John Beck, the reserve quarterback for the Washington Redskins, is much in the news lately for boastful
statements made on SiriusXM NFL Radio about his future as the team's starting quarterback. As if he could say anything else.
Here's snippet from a recent NFL.com story:
"I believe I'm a starter in the NFL," Beck said in a SiriusXM NFL Radio interview Monday.
"I basically say, 'Screw the awkwardness.' 'I'm trying to be the starting quarterback," he said in the interview. "I'll call whoever, try to set whatever up. If you don't think like a starter and act like a starter, your teammates probably aren't gonna believe you're the starter. So I'm thinking I'm the starter."
Beck said he was glad issues developed between Donovan McNabb and the Shanahans, for his opportunity to compete for the starter spot would not have come otherwise.
Reaction to this story falls into two camps. One side has it that Beck is sure the lead the Redskins to a division title. The other side says Beck is wacked.
Let's cut the guy some slack. Beck is just following the psychology of winning, the self-success concepts espoused by author and motivational speaker Denis Waitley in the 1980s. You can boil Waitley's principle down to one thought—you become whatever you say you are.
I loved this book, followed its concepts and it was enormously helpful motivation in my career, especially when facing adversity. And, um, there were lots of those. I became good in business when I said I was good in business. Damned it if didn't work. Ever since then, I've recognized the self-talk statements by athletes, like Beck and Terrell Owens, as the fuel that propels achievement.
Your mother taught you that saying those things out loud was impolite and boastful (T.O.: "I love me some me."). She was wrong. The self-talk is essential to the psychology of winning. Every elite athlete practices it.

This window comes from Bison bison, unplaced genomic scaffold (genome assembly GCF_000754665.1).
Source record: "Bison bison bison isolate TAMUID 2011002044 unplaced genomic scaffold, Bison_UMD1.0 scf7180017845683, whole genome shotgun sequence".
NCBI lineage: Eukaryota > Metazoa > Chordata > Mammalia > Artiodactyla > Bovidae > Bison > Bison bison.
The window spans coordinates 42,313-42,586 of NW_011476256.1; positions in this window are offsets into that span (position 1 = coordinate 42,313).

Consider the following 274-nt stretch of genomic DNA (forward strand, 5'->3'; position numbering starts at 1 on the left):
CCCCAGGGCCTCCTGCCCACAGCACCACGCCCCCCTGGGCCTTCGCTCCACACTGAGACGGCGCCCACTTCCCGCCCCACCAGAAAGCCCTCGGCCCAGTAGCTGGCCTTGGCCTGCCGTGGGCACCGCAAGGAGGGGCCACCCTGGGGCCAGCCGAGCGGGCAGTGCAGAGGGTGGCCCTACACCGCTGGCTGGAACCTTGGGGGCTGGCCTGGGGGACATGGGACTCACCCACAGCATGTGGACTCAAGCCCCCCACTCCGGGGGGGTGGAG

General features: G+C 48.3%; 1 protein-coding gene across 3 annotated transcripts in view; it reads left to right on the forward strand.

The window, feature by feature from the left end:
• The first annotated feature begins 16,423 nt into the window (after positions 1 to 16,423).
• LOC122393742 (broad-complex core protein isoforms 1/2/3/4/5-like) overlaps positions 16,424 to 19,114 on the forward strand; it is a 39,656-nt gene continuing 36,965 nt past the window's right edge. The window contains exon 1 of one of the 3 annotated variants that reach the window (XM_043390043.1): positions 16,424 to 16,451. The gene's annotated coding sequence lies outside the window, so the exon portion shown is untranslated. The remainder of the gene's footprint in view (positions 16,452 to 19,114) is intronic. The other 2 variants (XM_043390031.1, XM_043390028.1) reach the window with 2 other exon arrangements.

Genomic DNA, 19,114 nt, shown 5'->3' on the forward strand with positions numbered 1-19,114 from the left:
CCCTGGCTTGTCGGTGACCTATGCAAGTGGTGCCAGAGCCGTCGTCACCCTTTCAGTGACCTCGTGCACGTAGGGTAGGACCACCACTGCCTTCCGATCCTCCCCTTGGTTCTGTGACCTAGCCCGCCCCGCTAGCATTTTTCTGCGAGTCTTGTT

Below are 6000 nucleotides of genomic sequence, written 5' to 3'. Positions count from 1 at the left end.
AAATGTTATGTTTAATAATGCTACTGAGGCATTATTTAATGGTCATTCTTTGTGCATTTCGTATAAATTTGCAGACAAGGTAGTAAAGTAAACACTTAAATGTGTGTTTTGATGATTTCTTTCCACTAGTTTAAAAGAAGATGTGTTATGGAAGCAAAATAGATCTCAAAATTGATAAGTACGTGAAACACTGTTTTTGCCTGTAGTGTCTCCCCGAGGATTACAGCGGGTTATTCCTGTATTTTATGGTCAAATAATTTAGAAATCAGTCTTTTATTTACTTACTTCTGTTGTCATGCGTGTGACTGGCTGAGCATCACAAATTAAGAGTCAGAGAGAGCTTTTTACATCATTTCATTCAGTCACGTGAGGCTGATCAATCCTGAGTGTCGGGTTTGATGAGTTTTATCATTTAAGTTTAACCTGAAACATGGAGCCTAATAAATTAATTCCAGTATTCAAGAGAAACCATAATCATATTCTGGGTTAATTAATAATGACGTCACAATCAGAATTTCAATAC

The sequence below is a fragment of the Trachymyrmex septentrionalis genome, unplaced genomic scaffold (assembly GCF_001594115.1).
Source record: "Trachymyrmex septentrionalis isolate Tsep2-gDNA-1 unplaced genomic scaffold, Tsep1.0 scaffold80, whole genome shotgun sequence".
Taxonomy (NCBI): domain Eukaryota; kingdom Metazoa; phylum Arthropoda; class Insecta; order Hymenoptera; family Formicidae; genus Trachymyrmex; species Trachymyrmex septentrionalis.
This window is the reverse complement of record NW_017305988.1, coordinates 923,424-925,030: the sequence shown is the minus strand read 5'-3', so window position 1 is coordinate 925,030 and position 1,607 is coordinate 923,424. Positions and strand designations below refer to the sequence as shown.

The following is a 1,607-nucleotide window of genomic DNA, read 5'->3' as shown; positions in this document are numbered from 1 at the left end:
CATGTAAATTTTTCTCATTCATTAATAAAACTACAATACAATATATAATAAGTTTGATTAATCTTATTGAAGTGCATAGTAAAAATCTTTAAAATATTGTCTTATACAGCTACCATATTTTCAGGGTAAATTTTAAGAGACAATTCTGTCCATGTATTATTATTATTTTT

Beck just might be Mike Shanahan's choice as starting quarterback. So, he must say "I believe I'm a starter in the NFL." Rex Grossman says the same thing.
This whole topic is fueled by Mike Shanahan's complimentary statements about Beck earlier this month. Shanahan is the best practitioner of coach-speak I've ever heard. He's better at it than Joe Gibbs and Gibbs was very, very good.
Draw your own conclusion. Hog Heaven is on record as saying you cannot tell what Shanahan means from anything that Shanahan says.
Life taught me to never say "never." As in:
Donovan McNabb will never quarterback the Redskins again.
Mike Shanahan will never sign Vince Young to quarterback the Redskins.
John Beck will never be named the Redskins' starting quarterback.
As soon as you say "never happen," it usually does.
Things are going well for Coach Shanny. He has Beck all pumped up without violating any lockout rules. What can we say. The man can motivate!
That Beck - Grossman shootout this preseason is gonna be epic.
Point after: The Psychology Of Winning: Ten Qualities of a Total Winner, by Dr.* Denis Waitley is a great read by the man who wrote The Winner's Edge and other self-motivation books. I bought my paperback copy (Berkley Books™ ©1979 ISBN: 0-425-09999-7) years ago for the $3.95 cover price. The book is harder to find now than the audio set of six CDs for $59.95.
Waitley wrote that winners practiced ten positive forms of self-direction that leads to success. The relevant principle here is Positive Self-Expectancy. Says Waitley:
"The most readily identifiable quality of a total winner is an overall attitude of personal optimism and enthusiasm. Winners understand the psychosomatic relationship—psyche and soma—mind and body. . .that the body expresses what the mind is concerned with. They know that life is a self-fulfilling prophecy,...."
Or, more famously, "What the mind dwells upon, the body acts upon."
*I recommend the book, but be aware that Dr. Waitley's academic credentials are clouded. An investigative reporter found in 2007 that Waitley did not have the master's degree he claimed. His doctorate in human behavior could not be verified.